After the Rockets just completed a surprisingly strong season – winning 56 games and reaching the Western Conference finals – their biggest stars were asked about keeping this group together.
“There’s been so many cases to where we could’ve folded, hung our shoes up,” James Harden said. “But they didn’t quit. I think, if you can have those guys around you, you’re going to be successful more than not.”
Howard, given two chances to answer similar questions, was much more vague.
“We just want to win,” Howard said. “I’m all about guys who want to get in there and fight and never give up.”
Put that quote in context with Howard’s comment after Game 3 – “I saw quit from everybody in the arena” – and draw your own conclusions.
Houston had a heck of a season. Houston might turn over large portions of its roster this summer.
These are both valid statements in Daryl Morey’s world.
The Rockets are always tinkering, always looking for edges. Lately, that has meant pursuing a third star – an effort that kicked into overdrive this summer.
But Houston missed on LeBron James, missed on Carmelo Anthony, missed on Chris Bosh, missed on Dirk Nowitzki and missed on Kevin Love.
The Rockets’ fortune didn’t improve from there.
Dwight Howard missed half the regular season due to injury, and Patrick Beverley and Donatas Motiejunas were sidelined the entire postseason.
Yet, Houston still secured the No. 2 seed and won more playoff series than the previous 17 years combined. By any reasonable standard, this season was a resounding success.
The Rockets proved they belong in the West’s second tier with the Clippers and Spurs and maybe the Grizzlies and healthy Trail Blazers. Houston just ran into an all-time juggernaut in the Warriors. Without Golden State in the picture, the Rockets might be on their way to their third championship.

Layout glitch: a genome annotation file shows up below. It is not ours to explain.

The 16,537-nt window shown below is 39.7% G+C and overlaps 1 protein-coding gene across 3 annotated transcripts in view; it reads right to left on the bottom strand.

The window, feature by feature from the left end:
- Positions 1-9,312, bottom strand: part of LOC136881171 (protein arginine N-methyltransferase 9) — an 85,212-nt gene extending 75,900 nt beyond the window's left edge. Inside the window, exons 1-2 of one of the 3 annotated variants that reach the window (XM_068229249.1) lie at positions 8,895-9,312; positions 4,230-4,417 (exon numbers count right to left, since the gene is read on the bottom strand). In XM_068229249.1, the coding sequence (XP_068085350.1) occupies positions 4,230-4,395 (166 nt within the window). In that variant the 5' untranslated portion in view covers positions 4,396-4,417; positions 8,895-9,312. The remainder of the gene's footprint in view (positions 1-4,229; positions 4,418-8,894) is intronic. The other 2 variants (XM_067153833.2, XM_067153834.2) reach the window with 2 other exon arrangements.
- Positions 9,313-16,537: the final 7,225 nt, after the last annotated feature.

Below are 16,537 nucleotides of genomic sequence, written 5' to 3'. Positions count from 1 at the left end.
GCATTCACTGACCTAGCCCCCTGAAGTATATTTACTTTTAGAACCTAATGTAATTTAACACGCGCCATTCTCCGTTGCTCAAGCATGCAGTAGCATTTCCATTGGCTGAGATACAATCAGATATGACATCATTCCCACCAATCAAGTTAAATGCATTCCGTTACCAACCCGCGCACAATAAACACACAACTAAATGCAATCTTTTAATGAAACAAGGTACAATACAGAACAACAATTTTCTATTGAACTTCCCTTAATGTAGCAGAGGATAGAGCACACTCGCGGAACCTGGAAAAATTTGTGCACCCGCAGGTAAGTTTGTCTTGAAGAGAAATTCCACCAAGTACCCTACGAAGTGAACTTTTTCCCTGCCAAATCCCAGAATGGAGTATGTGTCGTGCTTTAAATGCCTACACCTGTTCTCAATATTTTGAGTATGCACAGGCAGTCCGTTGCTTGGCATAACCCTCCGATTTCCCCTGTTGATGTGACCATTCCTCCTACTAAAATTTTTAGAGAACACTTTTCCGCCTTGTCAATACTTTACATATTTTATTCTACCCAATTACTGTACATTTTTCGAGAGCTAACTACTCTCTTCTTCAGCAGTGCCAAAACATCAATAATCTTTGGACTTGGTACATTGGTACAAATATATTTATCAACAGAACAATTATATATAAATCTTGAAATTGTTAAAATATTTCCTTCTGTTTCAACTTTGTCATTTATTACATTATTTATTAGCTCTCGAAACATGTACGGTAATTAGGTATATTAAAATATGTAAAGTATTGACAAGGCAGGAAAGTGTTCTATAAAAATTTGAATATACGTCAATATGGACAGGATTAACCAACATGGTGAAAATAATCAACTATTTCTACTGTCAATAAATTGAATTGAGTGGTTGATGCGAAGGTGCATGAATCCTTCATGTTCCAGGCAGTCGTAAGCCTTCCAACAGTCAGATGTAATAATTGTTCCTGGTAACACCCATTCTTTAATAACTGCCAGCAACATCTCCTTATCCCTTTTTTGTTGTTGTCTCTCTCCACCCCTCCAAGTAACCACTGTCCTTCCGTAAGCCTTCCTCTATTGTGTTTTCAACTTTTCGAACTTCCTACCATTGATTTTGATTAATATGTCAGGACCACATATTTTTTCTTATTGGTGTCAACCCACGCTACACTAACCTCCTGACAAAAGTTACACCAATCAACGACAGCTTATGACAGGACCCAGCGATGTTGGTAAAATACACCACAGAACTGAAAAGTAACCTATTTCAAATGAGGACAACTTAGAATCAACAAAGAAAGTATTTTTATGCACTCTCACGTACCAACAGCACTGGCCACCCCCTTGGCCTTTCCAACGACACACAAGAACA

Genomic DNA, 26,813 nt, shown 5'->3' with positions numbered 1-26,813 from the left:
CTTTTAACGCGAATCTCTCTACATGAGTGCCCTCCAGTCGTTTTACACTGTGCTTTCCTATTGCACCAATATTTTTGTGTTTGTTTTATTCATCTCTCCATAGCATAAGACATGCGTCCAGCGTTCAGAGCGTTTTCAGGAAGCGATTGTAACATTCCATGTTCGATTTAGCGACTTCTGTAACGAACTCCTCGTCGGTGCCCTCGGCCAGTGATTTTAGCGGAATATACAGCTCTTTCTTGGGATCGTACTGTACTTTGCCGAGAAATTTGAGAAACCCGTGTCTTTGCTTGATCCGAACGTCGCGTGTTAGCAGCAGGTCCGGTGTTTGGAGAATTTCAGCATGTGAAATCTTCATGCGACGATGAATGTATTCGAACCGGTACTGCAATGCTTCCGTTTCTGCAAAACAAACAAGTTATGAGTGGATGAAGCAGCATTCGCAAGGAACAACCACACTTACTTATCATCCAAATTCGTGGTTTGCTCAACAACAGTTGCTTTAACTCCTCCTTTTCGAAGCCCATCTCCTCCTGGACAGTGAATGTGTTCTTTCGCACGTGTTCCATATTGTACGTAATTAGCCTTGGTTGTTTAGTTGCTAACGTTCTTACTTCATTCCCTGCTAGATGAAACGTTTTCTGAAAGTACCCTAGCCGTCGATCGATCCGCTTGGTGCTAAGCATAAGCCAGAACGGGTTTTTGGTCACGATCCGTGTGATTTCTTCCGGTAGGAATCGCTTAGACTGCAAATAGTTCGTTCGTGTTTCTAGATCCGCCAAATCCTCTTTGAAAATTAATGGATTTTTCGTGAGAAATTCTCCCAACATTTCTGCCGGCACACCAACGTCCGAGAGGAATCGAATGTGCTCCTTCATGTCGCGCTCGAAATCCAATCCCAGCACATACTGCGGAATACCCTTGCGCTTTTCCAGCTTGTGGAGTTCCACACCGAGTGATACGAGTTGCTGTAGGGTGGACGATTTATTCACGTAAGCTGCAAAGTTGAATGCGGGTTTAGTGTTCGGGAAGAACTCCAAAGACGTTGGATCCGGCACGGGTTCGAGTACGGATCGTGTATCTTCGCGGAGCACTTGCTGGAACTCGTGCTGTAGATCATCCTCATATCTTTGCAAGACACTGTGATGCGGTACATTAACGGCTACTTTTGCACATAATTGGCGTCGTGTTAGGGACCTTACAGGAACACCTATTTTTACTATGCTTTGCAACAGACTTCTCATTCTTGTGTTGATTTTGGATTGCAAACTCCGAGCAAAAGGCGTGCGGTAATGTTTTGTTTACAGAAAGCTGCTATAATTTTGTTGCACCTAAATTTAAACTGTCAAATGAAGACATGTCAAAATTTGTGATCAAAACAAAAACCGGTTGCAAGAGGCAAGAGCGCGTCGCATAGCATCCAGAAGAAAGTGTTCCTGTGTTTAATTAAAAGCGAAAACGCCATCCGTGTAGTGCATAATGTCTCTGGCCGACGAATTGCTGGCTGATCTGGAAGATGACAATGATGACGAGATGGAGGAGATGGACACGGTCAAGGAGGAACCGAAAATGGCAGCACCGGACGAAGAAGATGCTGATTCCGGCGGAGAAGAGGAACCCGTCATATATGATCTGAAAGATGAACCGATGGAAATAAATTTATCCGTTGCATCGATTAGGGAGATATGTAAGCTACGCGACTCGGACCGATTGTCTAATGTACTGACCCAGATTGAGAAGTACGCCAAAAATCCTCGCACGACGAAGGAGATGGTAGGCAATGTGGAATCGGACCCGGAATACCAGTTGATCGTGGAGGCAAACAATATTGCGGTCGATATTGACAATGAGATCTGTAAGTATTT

Plenty of teams would love to be in that sub-Warriors group, a Golden State injury or two away from title contention. But I doubt Morey is content to leave his team’s fate in the hands of another team’s medical luck.
After Houston was eliminated Wednesday, the MVP-winning Curry hugged Harden, who placed second in voting.
“All year, dog, you pushed me,” Harden said. “All year.”
The Rockets were the secondary character in the Warriors’ story this year.
And that’s great!
The Rockets traded Jeremy Lin and Omer Asik and declined to match Chandler Parsons’ offer sheet in order to maximize their chances of landing another star. Morey was willing to take a step back this season.
Thanks to Harden, the year was a major step forward.
Houston can go a number of directions from here. Beverley and Josh Smith will be free agents, and Trevor Ariza and Jason Terry were backup options after the Rockets struck out on major free agents.
Morey, due to his nature and how it was created, might be less attached to his roster than any general manager ever has been with a team so successful. If he’s looking for change, he can point to this final loss. Harden had nearly as many turnovers (a playoff-record 13) as points (14), and Howard lost his composure a couple times.
Howard was asked what Kevin McHale told the team afterward.
“To be honest with you, I was zoned out, boss. I was zoned out,” Howard said. “All I heard was, ‘Great job this season.'”
There’s a lot for the Rockets to process, but Howard heard the most important part.